Colleges, employers, and communities expect that students who earn high school diplomas will be prepared for success after graduation, whether in higher education, the workforce, or civic life. Allowing students to advance through high school based on subject mastery rather than credit hours is an emerging approach that is meant to improve high school completion and ensure college and career readiness in the United States. Senate Bill 660 and House Bill 1956 would establish the “Show Me Success Diploma” as an alternative high school graduation pathway available after the tenth grade. Diploma recipients who have demonstrated mastery of the established standards can stay enrolled in high school or move on to a job or college. For students who enroll in a postsecondary institution before the end of their twelfth year, 90% of the state, local, and federal funds that would have been spent on their high school education will be deposited into a Missouri Education Savings Account in their name.
For over a century, most American high schools have determined graduation requirements based on seat time or the number of hours spent in particular courses. However, there is evidence that under existing seat time requirements, not all high school graduates are prepared for college and/or the workforce.1,2 Some students may drop out of high school because of family and job responsibilities, lack of academic support, or disciplinary actions.3 Because students master topics at different rates and have unique educational needs and career goals, many school districts and states have started to explore competency- or mastery-based education programs as a way to improve graduation rates and ensure college & career readiness (Figure 1).4 Virtual learning, especially during the COVID-19 pandemic, has also accelerated the consideration of these programs in order to provide more flexible, personalized options without sacrificing educational quality. While competency-based education programs are a promising approach for students who may not be successful under the existing system, additional research is needed to understand the extent to which these programs impact high school graduation rates and postsecondary success.
In the absence of existing competency-based education programs, education nonprofits in Kansas City, led by PREP-KC and the Kauffman Foundation, have identified four “market value assets” (MVAs) that are particularly valued by higher education and employers: (1) college credit earned in high school, (2) industry-recognized credentials, (3) career experiences (e.g., robust job shadowing and internships), and (4) entrepreneurial experiences with real-world projects.5 Students who graduate with traditional high school diplomas and one or more MVAs are more likely to enroll in and complete post-secondary education and training.6-8 Because an accelerated high school diploma program would allow for increased access to college courses and career & technical education, we expect that students graduating from this pathway may also experience improved success in college and the workforce.
Most high school students have the opportunity to graduate high school early under the standard graduation criteria if they are willing to take summer school classes and extra credits during the school year. Tennessee offers an accelerated high school graduation program that reduces the total number of credits that students must complete. After five years, only four students enrolled in the accelerated program, in comparison to almost 3,500 Tennessee students who graduated early during that time under the traditional system.9 Senate Bill 660 / House Bill 1956 would not prevent motivated Missouri students from using the traditional graduation pathway to graduate early. Rather, it would establish a unique, additional approach to evaluating and progressing students through school based on their understanding of specific subjects.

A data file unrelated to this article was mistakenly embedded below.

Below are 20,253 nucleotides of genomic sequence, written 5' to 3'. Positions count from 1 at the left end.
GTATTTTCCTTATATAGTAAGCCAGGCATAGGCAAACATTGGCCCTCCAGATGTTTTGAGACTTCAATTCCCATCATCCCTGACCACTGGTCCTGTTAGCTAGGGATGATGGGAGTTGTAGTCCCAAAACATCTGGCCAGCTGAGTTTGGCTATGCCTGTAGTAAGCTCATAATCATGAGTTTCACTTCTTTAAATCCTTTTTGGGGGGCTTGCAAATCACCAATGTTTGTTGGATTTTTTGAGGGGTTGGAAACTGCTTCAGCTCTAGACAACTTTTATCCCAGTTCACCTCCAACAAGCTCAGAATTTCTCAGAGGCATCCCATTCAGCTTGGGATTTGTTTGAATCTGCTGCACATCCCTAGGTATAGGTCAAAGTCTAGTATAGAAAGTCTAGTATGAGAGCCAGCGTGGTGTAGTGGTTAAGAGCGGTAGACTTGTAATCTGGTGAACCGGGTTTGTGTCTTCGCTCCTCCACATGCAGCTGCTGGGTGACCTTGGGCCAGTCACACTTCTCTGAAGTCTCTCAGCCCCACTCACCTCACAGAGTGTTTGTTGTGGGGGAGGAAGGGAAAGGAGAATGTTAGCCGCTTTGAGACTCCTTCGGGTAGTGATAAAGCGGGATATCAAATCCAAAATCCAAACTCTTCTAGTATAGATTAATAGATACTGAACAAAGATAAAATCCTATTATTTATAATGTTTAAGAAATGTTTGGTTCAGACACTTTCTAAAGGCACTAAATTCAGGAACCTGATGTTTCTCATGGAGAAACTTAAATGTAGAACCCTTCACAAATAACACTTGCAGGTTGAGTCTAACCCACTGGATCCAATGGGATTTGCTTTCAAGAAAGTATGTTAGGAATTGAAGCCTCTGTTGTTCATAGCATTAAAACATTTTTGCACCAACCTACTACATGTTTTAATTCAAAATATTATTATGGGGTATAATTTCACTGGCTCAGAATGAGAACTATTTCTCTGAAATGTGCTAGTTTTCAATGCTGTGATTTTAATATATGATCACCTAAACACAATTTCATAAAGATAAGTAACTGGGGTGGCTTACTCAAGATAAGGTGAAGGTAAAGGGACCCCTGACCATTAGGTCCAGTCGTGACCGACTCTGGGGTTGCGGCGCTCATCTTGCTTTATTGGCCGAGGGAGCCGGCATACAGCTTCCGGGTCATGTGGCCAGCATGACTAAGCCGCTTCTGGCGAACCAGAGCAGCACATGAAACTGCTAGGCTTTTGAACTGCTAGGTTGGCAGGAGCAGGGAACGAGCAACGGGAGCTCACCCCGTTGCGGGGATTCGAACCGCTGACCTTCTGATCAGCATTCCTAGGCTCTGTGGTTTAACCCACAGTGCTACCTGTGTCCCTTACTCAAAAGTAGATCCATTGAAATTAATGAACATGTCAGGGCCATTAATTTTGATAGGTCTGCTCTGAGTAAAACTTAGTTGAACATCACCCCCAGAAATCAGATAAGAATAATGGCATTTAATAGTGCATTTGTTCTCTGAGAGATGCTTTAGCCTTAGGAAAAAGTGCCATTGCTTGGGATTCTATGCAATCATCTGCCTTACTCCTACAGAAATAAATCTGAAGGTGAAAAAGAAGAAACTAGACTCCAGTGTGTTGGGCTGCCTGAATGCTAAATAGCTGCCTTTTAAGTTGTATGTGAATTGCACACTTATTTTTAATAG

Several states (e.g., Indiana, Illinois, Colorado) are currently implementing pilot programs to allow for high school diploma flexibility based on mastery rather than seat time. The provisions in Senate Bill 660 & House Bill 1956 most closely mirror the existing Arizona Grand Canyon Diploma Program. The diploma option is currently available to over 50,000 students in over 20 Arizona high schools.10 Seven years after the legislation passed, 192 students had received the Grand Canyon Diploma. At this stage, however, there is insufficient information to compare college and workforce outcomes of Grand Canyon Diploma recipients to those students who receive a traditional diploma. It is also unclear how many students attempted but did not complete the accelerated diploma program. Since the program was implemented, Arizona has observed a slight increase in high school graduation, but it is not possible to directly attribute this to the Grand Canyon Diploma program.11
One concern about early high school graduation is that students will miss out on the high school experiences that are important for their social-emotional development and future success in college & the workforce. However, for students who might otherwise drop out of high school and those who feel prepared for the next step, the accelerated pathway increases educational options. Finally, states that have unsuccessfully attempted to roll out a statewide overhaul of all four-year, credit-based graduation requirements (e.g., Maine), highlight the importance of clear, state-level guidance and school district standards and the availability of sufficient training and resources to facilitate implementation of any competency-based program.